O’Brien Palmer’s Daniel Frisken won’t be the last insolvency practitioner to rue the increasingly intrusive remit of the corporate regulator but the circumstances around how he and OBP partner Liam Bailey came to stand aside as appointees on Urban Couture thanks to the dreaded double might test make for an instructive tale.
Frisken was approached about a possible voluntary administrator’s (VA) appointment in late 2018 when he was working at BPS Recovery.
According to his Declaration of Independence, Relevant Relationships and Indemnities (DIRRI) of January 11, 2019 Frisken and BPS Recovery’s Mitchell Ball consented to act but Frisken was also about to defect, from Kent Street to Clarence Street as it were, and the job went with him.
His DIRRI reveals that the man doing the approaching was ex-Jirsch Sutherland staffer and Urban Couture director Thomas Towhidi, but it’s to the Minutes of a meeting of Urban Couture’s creditors on the morning of February 13, 2019 that we must turn for the next chapter.
Frisken chaired the meeting, assisted by Nick Wollinski, another ex-BPS operative.
After some preliminary discussions around a possible deed of company arrangement (DoCA), Barry Holland, a 20 per cent shareholder and creditor asked Frisken what relationships he had with Towhidi and fellow Urban Couture director Katriarna Rodgers.
Frisken replied that he and Towhidi had worked together at Jirsch between 2009 to 2012 and that the directors had attended his wedding in 2013.
He added that he had no meaningful contact with the couple again until late 2018.
Wollinski chimed in next to advise creditors that he and Towhidi had attended the same university between 2009 and 2012 but he had minimal to no contact with the appointor for five years.
The periods of time elapsed are well outside the two year engagement rule and compliant with clauses 6.8 and 6.9 of ARITA’s Code of Professional Practice (COPP).
But having already arranged to have McGrathNicol’s (MN’s) Rajiv Goyal attend as an observer, it may have been that Holland was not prepared to be mollified.
Frisken, who wanted to realise the company’s stock and assets through a sale via licensee process, adjourned the meeting without any resolutions being put to the vote.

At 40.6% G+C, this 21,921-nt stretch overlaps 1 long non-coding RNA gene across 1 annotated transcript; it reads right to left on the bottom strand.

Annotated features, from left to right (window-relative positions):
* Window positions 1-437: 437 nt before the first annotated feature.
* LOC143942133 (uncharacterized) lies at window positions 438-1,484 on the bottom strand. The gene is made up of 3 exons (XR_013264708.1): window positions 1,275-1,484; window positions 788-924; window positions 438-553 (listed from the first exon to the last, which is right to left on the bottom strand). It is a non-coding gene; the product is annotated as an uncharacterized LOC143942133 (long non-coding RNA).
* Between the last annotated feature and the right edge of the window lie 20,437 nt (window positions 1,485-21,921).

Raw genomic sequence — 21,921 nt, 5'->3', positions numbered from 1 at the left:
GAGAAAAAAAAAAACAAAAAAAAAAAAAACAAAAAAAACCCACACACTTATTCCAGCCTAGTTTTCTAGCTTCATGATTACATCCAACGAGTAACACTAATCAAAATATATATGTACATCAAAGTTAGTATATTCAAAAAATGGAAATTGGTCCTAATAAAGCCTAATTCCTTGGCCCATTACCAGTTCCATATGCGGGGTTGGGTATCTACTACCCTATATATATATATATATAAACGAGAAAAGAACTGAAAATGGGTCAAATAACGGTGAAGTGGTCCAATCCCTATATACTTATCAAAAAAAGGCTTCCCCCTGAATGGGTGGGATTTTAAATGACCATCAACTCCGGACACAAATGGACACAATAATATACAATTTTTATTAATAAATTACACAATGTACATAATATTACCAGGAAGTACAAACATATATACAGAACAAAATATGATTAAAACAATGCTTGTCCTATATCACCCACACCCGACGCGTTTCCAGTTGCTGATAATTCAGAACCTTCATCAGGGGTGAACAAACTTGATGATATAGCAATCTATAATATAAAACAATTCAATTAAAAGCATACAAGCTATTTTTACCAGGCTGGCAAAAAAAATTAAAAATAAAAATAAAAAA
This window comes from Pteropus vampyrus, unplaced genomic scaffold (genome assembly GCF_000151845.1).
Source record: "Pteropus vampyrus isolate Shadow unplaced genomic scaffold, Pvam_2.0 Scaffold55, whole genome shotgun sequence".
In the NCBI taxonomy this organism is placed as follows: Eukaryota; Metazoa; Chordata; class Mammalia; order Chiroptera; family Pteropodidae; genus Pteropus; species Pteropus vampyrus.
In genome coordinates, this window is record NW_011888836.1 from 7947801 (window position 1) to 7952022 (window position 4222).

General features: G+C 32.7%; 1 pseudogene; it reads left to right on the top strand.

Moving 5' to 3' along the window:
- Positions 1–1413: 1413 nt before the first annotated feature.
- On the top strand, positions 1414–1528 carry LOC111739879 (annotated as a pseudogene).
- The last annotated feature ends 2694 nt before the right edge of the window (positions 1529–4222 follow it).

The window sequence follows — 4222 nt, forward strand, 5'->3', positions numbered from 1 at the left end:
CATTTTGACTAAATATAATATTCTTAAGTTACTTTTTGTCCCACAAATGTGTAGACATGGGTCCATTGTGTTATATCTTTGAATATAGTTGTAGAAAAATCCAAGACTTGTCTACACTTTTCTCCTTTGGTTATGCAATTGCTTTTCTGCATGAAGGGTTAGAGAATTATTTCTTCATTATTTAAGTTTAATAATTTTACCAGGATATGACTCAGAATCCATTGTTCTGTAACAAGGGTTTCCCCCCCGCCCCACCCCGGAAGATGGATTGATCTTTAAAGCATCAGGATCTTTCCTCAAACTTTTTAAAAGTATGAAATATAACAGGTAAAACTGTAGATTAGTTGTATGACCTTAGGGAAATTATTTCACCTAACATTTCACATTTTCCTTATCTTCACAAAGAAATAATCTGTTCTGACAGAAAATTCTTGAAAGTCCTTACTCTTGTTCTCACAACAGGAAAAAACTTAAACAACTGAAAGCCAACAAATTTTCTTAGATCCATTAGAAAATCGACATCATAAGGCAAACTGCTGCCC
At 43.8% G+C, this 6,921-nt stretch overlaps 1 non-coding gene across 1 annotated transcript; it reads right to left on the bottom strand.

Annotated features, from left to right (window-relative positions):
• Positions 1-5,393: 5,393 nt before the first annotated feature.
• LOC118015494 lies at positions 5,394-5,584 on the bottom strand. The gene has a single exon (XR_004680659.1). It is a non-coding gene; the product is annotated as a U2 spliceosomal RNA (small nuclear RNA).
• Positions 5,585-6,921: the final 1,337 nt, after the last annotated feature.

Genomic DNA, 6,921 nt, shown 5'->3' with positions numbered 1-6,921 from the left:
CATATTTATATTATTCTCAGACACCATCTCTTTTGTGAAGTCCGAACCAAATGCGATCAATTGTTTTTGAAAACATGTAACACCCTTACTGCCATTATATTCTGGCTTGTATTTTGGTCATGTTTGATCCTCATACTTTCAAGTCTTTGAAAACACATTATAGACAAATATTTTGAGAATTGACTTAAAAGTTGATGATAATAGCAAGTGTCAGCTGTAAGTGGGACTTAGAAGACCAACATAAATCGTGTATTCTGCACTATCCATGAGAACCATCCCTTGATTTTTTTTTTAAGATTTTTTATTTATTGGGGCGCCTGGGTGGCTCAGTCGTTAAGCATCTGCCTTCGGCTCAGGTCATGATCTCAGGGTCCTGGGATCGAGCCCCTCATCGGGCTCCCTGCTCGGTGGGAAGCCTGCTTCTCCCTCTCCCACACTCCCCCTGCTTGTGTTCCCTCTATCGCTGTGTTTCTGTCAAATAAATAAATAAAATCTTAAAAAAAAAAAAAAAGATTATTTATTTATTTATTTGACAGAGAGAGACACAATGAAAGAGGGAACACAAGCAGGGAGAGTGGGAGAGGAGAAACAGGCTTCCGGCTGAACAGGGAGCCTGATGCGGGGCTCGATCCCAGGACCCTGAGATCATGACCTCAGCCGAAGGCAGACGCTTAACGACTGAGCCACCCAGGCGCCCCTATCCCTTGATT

To see how this ended we turn next to the DIRRI of MN’s Barry Kogan and Kathy Sozou who replaced Frisken and Bailey in early March.
According to Kogan and Sozou, Holland “had concerns around the independence and also the conduct of the current Voluntary Administrators”.
For the record there is nothing to suggest Holland’s concerns were in any way warranted.
In fact, sources indicated that Holland knew about the prior relationship between Frisken and the directors before the VA and only grew uneasy after falling out with the directors, who were at the same time doing their own falling out via an increasingly acrimonious divorce.
In this charged atmosphere the adjourned meeting of creditors was reconvened, Bailey chaired it as VA and, as he and Frisken had determined that it was best to let new, independently perceived appointees take over, made no objection to Kogan and Sozou’s appointment as liquidators.
Last week ASIC used the wedding anecdote to alert IPs about how mindful they needed to be about threats to the perception of their independence, because the corporate watch pooch is sniffing indelicately about.
ASIC said it corresponded with the VAs about their DIRRI disclosures – which they had supplemented after that adjourned meeting – but doesn’t say when.
What’s clear however is that the OBP pair took the appropriate steps once it was clear they were in danger of falling foul of the dreaded double might. ASIC however wanted the last word.
“In the example above, a fair-minded observer ‘might’ have considered the RL ‘might’ not have discharged their duties impartially because of the pre-existing relationship, even though the relationship existed more than two years before the appointment,” ASIC said in its 12th Corporate Insolvency Update.